The microcontroller 28 can provide output commands to vary the modulation frequency generated by the oscillator 22. The microcontroller 28 may be coupled to the oscillator 22 by a digital to analog (D/A) converter 30. The controller 28 provides an output command in a binary format which is converted by the D/A 30 to an analog signal that is the input voltage Vin for the oscillator 22.
In operation, the controller 28 may initiate a frequency sweep by varying the modulation frequency of the modulation signal in accordance with a predetermined algorithm. The controller 28 may also sense the voltage of the battery 12 to determine the natural resonant frequency of the device 12. The controller 28 can then provide output commands so that the oscillator 22 generates a modulation signal at the resonant frequency. If the controller 28 senses a change in the natural resonant frequency, the controller 28 can initiate another sweep to again determine the resonant frequency. The secondary sweep typically has a smaller range than the initial sweep. The controller 28 can continue this routine until the battery 12 is sufficiently recharged.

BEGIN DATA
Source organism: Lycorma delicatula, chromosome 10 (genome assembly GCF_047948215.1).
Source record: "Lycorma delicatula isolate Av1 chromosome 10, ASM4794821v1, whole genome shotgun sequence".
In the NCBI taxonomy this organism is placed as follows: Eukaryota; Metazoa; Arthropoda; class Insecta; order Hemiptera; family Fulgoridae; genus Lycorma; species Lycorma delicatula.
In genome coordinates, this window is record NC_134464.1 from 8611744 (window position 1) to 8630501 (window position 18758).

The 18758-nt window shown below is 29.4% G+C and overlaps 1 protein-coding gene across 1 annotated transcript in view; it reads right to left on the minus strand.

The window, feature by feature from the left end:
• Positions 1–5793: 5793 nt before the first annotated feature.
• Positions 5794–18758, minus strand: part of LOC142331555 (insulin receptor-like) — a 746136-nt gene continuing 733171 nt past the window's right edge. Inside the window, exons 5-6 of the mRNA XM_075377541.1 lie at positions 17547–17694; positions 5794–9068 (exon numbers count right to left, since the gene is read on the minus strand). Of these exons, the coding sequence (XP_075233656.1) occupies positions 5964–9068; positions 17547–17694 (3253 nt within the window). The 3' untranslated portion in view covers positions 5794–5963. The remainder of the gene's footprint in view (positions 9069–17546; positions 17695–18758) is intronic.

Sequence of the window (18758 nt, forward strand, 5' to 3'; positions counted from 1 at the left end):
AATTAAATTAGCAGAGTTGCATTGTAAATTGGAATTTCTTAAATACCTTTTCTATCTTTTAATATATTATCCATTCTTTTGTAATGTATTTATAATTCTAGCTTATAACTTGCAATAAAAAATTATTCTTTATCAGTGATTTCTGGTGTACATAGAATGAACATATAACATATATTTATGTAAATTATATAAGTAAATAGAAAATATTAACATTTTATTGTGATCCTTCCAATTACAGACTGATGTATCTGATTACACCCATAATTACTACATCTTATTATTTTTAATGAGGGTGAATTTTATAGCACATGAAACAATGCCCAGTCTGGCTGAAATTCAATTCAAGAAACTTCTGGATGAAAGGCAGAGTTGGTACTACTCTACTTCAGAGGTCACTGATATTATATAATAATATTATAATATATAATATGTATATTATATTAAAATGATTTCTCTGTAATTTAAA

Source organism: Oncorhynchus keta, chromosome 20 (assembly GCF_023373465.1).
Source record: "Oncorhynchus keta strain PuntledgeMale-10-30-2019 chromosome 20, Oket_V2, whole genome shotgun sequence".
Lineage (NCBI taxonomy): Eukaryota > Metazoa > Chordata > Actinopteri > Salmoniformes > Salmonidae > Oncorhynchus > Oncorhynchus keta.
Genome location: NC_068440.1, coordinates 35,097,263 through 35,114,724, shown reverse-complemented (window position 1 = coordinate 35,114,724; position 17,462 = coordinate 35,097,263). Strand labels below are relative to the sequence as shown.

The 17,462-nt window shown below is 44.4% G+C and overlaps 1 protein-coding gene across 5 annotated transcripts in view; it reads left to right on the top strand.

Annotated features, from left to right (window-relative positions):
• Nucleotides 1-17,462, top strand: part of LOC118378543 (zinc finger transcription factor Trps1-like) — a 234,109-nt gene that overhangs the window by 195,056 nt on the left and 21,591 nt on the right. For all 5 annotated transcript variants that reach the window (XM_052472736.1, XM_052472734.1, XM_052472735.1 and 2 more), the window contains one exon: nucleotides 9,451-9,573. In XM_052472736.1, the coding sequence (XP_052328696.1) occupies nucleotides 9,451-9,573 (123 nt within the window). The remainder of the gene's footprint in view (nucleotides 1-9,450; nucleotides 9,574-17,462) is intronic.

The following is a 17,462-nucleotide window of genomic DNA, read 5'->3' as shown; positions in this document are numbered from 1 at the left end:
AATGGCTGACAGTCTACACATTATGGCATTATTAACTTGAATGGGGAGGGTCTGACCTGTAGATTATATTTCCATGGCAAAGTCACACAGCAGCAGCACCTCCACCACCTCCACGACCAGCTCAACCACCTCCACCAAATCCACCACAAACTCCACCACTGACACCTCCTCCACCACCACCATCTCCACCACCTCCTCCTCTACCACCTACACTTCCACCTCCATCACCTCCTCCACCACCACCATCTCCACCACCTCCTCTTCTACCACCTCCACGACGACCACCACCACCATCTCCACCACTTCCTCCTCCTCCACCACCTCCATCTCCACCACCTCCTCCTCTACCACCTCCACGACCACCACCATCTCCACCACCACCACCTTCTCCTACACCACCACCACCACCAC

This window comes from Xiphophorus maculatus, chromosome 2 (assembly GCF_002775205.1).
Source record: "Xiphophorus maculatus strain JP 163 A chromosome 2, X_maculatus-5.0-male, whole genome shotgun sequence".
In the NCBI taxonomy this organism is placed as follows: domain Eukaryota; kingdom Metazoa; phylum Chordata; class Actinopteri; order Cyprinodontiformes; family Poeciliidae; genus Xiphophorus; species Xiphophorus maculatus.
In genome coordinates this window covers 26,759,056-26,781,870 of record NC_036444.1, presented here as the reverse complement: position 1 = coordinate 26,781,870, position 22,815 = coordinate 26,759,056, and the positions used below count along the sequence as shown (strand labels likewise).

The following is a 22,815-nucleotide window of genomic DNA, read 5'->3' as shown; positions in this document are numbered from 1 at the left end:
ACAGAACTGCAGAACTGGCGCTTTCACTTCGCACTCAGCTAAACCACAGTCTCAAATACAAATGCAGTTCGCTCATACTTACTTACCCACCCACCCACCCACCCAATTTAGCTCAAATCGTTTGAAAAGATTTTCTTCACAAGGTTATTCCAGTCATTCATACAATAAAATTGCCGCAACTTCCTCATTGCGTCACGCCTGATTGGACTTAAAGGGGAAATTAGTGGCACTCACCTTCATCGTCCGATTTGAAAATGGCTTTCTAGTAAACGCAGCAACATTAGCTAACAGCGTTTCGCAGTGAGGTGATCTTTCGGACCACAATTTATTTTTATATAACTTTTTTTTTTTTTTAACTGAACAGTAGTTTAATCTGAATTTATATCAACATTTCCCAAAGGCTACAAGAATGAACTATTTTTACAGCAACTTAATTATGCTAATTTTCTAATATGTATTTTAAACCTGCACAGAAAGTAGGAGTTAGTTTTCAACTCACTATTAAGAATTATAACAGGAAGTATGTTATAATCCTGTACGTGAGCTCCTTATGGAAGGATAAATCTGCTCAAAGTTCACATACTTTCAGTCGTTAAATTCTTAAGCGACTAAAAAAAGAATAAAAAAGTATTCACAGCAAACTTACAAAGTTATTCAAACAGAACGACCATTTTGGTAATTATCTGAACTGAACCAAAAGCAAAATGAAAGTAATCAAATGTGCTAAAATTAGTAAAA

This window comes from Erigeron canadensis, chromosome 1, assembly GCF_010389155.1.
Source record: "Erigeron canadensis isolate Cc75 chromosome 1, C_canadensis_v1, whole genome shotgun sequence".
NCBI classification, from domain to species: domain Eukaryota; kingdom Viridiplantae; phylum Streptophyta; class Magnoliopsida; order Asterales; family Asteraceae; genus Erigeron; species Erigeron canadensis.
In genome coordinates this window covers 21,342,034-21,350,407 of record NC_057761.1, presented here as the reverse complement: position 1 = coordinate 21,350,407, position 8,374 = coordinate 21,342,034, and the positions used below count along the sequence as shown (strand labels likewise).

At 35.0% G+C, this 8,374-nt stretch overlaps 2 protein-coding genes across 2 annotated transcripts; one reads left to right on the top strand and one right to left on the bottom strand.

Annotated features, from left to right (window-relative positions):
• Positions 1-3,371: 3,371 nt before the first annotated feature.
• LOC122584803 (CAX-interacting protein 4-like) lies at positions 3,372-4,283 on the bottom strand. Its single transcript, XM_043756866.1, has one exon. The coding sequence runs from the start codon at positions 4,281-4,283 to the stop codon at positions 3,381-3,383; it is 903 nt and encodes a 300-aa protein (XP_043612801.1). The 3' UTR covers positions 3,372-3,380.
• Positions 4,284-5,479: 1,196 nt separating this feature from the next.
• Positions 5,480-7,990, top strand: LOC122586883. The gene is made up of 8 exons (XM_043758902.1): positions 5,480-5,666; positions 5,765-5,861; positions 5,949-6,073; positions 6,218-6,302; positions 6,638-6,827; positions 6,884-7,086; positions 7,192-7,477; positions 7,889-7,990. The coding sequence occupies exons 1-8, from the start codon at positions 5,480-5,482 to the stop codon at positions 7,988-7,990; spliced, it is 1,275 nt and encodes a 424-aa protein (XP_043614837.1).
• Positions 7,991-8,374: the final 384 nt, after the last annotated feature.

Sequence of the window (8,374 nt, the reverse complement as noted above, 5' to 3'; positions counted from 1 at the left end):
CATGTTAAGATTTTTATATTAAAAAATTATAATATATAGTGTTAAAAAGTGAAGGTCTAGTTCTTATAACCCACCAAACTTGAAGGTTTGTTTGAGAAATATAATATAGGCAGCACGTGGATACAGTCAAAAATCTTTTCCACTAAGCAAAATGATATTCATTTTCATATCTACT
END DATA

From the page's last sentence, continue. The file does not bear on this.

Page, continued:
While certain exemplary embodiments have been described and shown in the accompanying drawings, it is to be understood that such embodiments are merely illustrative of and not restrictive on the broad invention, and that this invention not be limited to the specific constructions and arrangements shown and described, since various other modifications may occur to those ordinarily skilled in the art.
For example, FIG. 3 shows output signals measured from the battery. Modulation frequencies which create a camel hump or jitter have been found to efficiently recharge a battery 12. The controller 28 can therefore analyze the waveform to determine the existence of a camel hump and/or jitter and then lock into the modulation signal that produced the desired waveform characteristics.